Young Indonesians work towards political change
Ask Pingkan Irwin what she will be doing on any given Saturday night and her answer is likely to surprise you.
Unlike many of her contemporaries, the 28-year-old is not heading out for a night on the town.
Instead, this digital marketing strategist is most likely to be found representing the democracy advocacy group she helped to set up, Ayo Vote!, at a trendy Jakarta venue.
Ms Pingkan and another friend set up Ayo Vote! - which is Indonesian for "Let's Vote" - in 2010.
They felt that young Indonesians seemed politically apathetic, but believed that this stemmed in a large part from ignorance.
"Indonesia's younger generation, of which I'm a part, is pretty complacent because in the cities at least, our lives are pretty comfortable right now," she said.
"A lot of the time my friends tell me that it doesn't matter whether I vote or not, politicians are all corrupt anyway."
Ms Pingkan felt one of the main reasons why young Indonesians weren't getting involved in politics was because they didn't really know what their rights were or what a functional democracy actually looked like, despite the country's relatively recent transition to democracy.
"We are basically offering a course in Politics 101 to young voters," she said. "That's why we've set up our website and kicked off this campaign."
In Asia, Indonesia stands out as one of the youngest and newest democracies. Fifteen years ago, it was young Indonesians who led the revolution that transformed the country from a dictatorship into the bustling democracy it is now.
Indonesia is a remarkably young society, with some estimates saying as much as two-thirds of the population is under 30. That's a significant proportion of the electorate - and political parties are keen to harness their voting power.
But many young Indonesians say they are increasingly jaded. They complain that they are fed up with politics and despair of what appear to be rising levels of corruption at every tier of government.
Ms Pingkan, however, is not the only one trying to make a difference.
Muhammad Iman Usman is also currently working for YCAB - a non-profit group which promotes economic empowerment for women in Indonesia and beyond. He's responsible for raising funds in the US for the organisation.
"There are a lot of young people who are doing a lot of exciting things in Indonesia these days to help our community - we just need to create spaces for them to get involved," Mr Muhammad said.
"We can't afford to do nothing. The reality is that many politicians in Indonesia are corrupt, but we can't neglect the fact that politics is also an important element in how we live. So we need to get involved and prepare the younger generation for when we are in charge."
Marcella Chandra Wijayanti is another person trying to get involved. Eschewing the comforts of corporate life, she spent a year in rural Indonesia, teaching underprivileged children in a programme run by the Teach Indonesia movement, Gerakan Indonesia Mengajar.
"When I told my parents and friends that I was going to Rote Ndao in East Nusa Tenggara, they were shocked. Some had never heard of the place before. It's a tiny island, and I'm a city girl!" the 25-year-old laughed.
"I graduated as an economics student - I should have been a banker or in finance. But I saw this as a way to pay back to my nation. I was lucky to have a good education, but there are hundreds of thousands of Indonesian children who don't have these opportunities simply because of where they are born."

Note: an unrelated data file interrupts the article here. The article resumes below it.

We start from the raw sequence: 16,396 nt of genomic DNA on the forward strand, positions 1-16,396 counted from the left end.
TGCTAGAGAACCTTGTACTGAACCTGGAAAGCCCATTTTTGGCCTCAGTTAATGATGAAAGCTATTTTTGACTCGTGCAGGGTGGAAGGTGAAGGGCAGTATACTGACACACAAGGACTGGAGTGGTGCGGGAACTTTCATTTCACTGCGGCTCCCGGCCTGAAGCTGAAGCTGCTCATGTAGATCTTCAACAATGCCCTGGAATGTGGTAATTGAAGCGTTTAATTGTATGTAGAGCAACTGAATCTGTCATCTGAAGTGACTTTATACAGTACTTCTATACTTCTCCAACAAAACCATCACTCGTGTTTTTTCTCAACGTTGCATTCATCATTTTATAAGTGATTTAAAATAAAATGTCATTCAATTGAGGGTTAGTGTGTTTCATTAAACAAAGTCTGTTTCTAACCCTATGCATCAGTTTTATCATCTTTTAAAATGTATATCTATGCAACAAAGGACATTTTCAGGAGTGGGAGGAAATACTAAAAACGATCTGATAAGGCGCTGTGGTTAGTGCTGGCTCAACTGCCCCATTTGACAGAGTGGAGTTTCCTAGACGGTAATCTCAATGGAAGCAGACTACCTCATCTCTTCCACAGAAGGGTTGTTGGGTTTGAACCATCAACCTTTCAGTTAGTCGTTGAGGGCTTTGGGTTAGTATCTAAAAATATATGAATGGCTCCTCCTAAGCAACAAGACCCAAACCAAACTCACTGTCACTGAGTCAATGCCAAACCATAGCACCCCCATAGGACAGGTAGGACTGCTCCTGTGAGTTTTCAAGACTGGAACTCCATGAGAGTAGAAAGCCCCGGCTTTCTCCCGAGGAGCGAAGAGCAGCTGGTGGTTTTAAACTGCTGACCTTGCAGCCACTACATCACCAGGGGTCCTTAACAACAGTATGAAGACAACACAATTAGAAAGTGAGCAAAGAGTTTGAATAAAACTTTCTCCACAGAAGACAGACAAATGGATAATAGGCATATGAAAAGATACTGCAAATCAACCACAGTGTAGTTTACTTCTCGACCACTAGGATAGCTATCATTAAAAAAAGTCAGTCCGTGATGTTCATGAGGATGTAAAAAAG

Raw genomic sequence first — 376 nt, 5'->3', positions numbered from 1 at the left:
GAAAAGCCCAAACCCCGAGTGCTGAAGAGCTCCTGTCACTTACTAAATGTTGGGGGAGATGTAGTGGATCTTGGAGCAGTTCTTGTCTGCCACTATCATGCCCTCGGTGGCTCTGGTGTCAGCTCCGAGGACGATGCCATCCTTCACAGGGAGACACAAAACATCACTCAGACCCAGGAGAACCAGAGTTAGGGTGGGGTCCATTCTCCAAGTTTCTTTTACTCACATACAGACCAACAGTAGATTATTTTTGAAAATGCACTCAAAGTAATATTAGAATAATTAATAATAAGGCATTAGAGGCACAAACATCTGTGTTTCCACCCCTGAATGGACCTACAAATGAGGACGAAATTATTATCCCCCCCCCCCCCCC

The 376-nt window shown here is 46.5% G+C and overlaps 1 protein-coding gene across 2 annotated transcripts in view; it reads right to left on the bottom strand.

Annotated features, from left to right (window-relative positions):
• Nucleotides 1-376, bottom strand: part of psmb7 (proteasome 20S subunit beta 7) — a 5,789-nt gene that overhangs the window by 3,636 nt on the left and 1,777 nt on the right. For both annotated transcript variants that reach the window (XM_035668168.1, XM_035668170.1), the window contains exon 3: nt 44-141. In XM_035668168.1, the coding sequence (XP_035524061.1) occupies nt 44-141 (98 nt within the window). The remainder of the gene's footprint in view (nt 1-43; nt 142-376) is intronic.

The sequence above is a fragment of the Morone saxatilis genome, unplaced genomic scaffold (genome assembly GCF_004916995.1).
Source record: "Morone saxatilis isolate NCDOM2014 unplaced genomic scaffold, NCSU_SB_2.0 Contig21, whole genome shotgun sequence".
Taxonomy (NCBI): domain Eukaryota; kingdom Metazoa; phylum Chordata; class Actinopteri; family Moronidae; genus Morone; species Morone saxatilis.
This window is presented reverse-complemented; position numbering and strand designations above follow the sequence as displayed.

Ms Marcella spent a year in the tiny island community of Rote Ndao, teaching fifth graders and their teachers how to implement the national curriculum properly.
"Only 2% of the teachers on the island where I was teaching had graduated from university. That means the majority of teachers were all high school leavers!" she said, still incredulous two years on.
The experience profoundly changed Ms Marcella view of her future career path.
"I always thought I'd end up in the corporate world. After I finished my stint there though, I joined the Education and Culture Ministry, and my plan is to get a masters in public policy next year. If we youngsters don't help our own country, who will?"
That's the same motivation that led Yoga Dirga Cahya to give up a cushy job in Singapore's National Environment Agency and enter politics to try and win a seat in next year's parliamentary elections.
The 26-year-old is running for a seat that covers central and south Jakarta, and overseas voters.
"I don't believe politics is dirty," he said via telephone from Hong Kong, where he is spreading his message to migrant Indonesian workers. "It's only dirty because the people inside are dirty. If you really want to make a change, then you have to do it from the inside."
Having lived in Singapore for nine years, Mr Yoga said he saw the plight of Indonesian migrant workers - in particular maids - first-hand.
"I remember telling my local parliamentarians in Jakarta about their misfortunes, but it fell on deaf ears", he said.
"So I decided to get involved. Some people may think being young or not politically connected is disadvantageous, but it means I'm free from the past and money politics. It means I can start from a clean slate."
But given the fact that the Indonesian parliament has such a bad reputation, is he worried his foray into this field could taint his values?
"Sure I worry about that, but we as young people can't stay away from the political world," he said. "Then only bad politicians will join the system."
"We need young Indonesians to engage and run the show so that it won't just be the old faces that keep being the only options for us to choose from."